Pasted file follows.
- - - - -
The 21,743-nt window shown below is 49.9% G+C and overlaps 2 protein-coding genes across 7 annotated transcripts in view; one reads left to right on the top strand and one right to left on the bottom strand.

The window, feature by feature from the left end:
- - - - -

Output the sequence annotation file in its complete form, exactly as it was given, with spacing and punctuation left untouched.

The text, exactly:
The 21,743-nt window shown below is 49.9% G+C and overlaps 2 protein-coding genes across 7 annotated transcripts in view; one reads left to right on the top strand and one right to left on the bottom strand.

The window, feature by feature from the left end: